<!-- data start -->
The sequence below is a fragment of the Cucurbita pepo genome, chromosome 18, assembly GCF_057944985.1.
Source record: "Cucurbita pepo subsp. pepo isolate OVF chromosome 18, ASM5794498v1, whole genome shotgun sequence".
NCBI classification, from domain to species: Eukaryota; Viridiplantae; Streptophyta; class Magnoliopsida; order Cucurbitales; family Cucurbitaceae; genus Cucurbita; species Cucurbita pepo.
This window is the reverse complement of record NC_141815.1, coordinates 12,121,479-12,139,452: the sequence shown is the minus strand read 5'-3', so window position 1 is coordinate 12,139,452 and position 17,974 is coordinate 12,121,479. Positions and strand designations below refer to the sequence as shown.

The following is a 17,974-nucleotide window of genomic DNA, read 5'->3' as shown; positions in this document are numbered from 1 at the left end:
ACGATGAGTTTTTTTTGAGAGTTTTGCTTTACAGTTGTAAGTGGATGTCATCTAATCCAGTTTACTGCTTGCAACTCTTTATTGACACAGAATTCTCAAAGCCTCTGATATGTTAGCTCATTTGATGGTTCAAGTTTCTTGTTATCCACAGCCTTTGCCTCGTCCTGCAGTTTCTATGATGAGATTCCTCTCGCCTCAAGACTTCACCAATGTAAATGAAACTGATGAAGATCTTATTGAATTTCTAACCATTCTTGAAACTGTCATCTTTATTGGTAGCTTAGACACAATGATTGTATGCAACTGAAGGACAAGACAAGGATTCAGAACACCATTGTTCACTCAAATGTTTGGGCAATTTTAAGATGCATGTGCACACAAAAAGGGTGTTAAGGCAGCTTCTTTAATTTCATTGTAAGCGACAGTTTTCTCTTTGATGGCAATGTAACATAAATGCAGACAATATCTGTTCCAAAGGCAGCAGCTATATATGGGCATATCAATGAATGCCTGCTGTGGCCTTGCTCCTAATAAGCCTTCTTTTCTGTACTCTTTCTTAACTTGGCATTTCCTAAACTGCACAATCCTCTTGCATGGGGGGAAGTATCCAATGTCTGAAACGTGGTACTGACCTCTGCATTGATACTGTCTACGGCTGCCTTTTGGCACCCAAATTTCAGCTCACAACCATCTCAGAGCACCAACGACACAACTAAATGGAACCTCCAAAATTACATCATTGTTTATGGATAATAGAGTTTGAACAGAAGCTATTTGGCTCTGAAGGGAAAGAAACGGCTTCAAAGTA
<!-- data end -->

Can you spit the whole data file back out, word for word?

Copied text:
The sequence below is a fragment of the Cucurbita pepo genome, chromosome 18, assembly GCF_057944985.1.
Source record: "Cucurbita pepo subsp. pepo isolate OVF chromosome 18, ASM5794498v1, whole genome shotgun sequence".
NCBI classification, from domain to species: Eukaryota; Viridiplantae; Streptophyta; class Magnoliopsida; order Cucurbitales; family Cucurbitaceae; genus Cucurbita; species Cucurbita pepo.
This window is the reverse complement of record NC_141815.1, coordinates 12,121,479-12,139,452: the sequence shown is the minus strand read 5'-3', so window position 1 is coordinate 12,139,452 and position 17,974 is coordinate 12,121,479. Positions and strand designations below refer to the sequence as shown.

The following is a 17,974-nucleotide window of genomic DNA, read 5'->3' as shown; positions in this document are numbered from 1 at the left end:
ACGATGAGTTTTTTTTGAGAGTTTTGCTTTACAGTTGTAAGTGGATGTCATCTAATCCAGTTTACTGCTTGCAACTCTTTATTGACACAGAATTCTCAAAGCCTCTGATATGTTAGCTCATTTGATGGTTCAAGTTTCTTGTTATCCACAGCCTTTGCCTCGTCCTGCAGTTTCTATGATGAGATTCCTCTCGCCTCAAGACTTCACCAATGTAAATGAAACTGATGAAGATCTTATTGAATTTCTAACCATTCTTGAAACTGTCATCTTTATTGGTAGCTTAGACACAATGATTGTATGCAACTGAAGGACAAGACAAGGATTCAGAACACCATTGTTCACTCAAATGTTTGGGCAATTTTAAGATGCATGTGCACACAAAAAGGGTGTTAAGGCAGCTTCTTTAATTTCATTGTAAGCGACAGTTTTCTCTTTGATGGCAATGTAACATAAATGCAGACAATATCTGTTCCAAAGGCAGCAGCTATATATGGGCATATCAATGAATGCCTGCTGTGGCCTTGCTCCTAATAAGCCTTCTTTTCTGTACTCTTTCTTAACTTGGCATTTCCTAAACTGCACAATCCTCTTGCATGGGGGGAAGTATCCAATGTCTGAAACGTGGTACTGACCTCTGCATTGATACTGTCTACGGCTGCCTTTTGGCACCCAAATTTCAGCTCACAACCATCTCAGAGCACCAACGACACAACTAAATGGAACCTCCAAAATTACATCATTGTTTATGGATAATAGAGTTTGAACAGAAGCTATTTGGCTCTGAAGGGAAAGAAACGGCTTCAAAGTA